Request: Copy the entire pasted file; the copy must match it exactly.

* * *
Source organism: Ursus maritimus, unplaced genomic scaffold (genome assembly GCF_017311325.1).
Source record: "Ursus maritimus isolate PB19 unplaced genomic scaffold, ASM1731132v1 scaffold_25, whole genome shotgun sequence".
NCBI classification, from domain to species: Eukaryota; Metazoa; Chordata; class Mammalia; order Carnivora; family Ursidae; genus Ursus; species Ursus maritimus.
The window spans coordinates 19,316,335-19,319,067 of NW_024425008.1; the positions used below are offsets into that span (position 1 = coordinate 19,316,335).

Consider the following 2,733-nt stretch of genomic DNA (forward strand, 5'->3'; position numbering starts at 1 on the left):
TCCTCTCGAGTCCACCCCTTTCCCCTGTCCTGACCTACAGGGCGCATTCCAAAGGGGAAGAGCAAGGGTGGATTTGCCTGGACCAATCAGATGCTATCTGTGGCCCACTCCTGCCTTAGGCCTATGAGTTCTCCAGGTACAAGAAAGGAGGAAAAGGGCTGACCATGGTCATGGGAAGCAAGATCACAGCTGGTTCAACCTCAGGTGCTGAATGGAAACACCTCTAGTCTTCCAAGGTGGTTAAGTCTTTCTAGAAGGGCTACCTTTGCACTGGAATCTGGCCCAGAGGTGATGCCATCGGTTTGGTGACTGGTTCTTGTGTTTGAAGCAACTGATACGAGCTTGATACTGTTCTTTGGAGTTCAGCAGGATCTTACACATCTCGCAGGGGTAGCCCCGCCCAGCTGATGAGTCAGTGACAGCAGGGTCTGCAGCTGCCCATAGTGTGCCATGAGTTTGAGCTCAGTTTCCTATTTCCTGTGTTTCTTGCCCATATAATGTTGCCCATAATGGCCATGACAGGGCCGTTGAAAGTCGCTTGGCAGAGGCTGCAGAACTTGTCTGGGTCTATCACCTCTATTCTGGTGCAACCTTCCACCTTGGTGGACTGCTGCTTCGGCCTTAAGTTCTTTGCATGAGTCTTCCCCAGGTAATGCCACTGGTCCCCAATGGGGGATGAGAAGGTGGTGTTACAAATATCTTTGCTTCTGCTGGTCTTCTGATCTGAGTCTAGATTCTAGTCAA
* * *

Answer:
Source organism: Ursus maritimus, unplaced genomic scaffold (genome assembly GCF_017311325.1).
Source record: "Ursus maritimus isolate PB19 unplaced genomic scaffold, ASM1731132v1 scaffold_25, whole genome shotgun sequence".
NCBI classification, from domain to species: Eukaryota; Metazoa; Chordata; class Mammalia; order Carnivora; family Ursidae; genus Ursus; species Ursus maritimus.
The window spans coordinates 19,316,335-19,319,067 of NW_024425008.1; the positions used below are offsets into that span (position 1 = coordinate 19,316,335).

Consider the following 2,733-nt stretch of genomic DNA (forward strand, 5'->3'; position numbering starts at 1 on the left):
TCCTCTCGAGTCCACCCCTTTCCCCTGTCCTGACCTACAGGGCGCATTCCAAAGGGGAAGAGCAAGGGTGGATTTGCCTGGACCAATCAGATGCTATCTGTGGCCCACTCCTGCCTTAGGCCTATGAGTTCTCCAGGTACAAGAAAGGAGGAAAAGGGCTGACCATGGTCATGGGAAGCAAGATCACAGCTGGTTCAACCTCAGGTGCTGAATGGAAACACCTCTAGTCTTCCAAGGTGGTTAAGTCTTTCTAGAAGGGCTACCTTTGCACTGGAATCTGGCCCAGAGGTGATGCCATCGGTTTGGTGACTGGTTCTTGTGTTTGAAGCAACTGATACGAGCTTGATACTGTTCTTTGGAGTTCAGCAGGATCTTACACATCTCGCAGGGGTAGCCCCGCCCAGCTGATGAGTCAGTGACAGCAGGGTCTGCAGCTGCCCATAGTGTGCCATGAGTTTGAGCTCAGTTTCCTATTTCCTGTGTTTCTTGCCCATATAATGTTGCCCATAATGGCCATGACAGGGCCGTTGAAAGTCGCTTGGCAGAGGCTGCAGAACTTGTCTGGGTCTATCACCTCTATTCTGGTGCAACCTTCCACCTTGGTGGACTGCTGCTTCGGCCTTAAGTTCTTTGCATGAGTCTTCCCCAGGTAATGCCACTGGTCCCCAATGGGGGATGAGAAGGTGGTGTTACAAATATCTTTGCTTCTGCTGGTCTTCTGATCTGAGTCTAGATTCTAGTCAA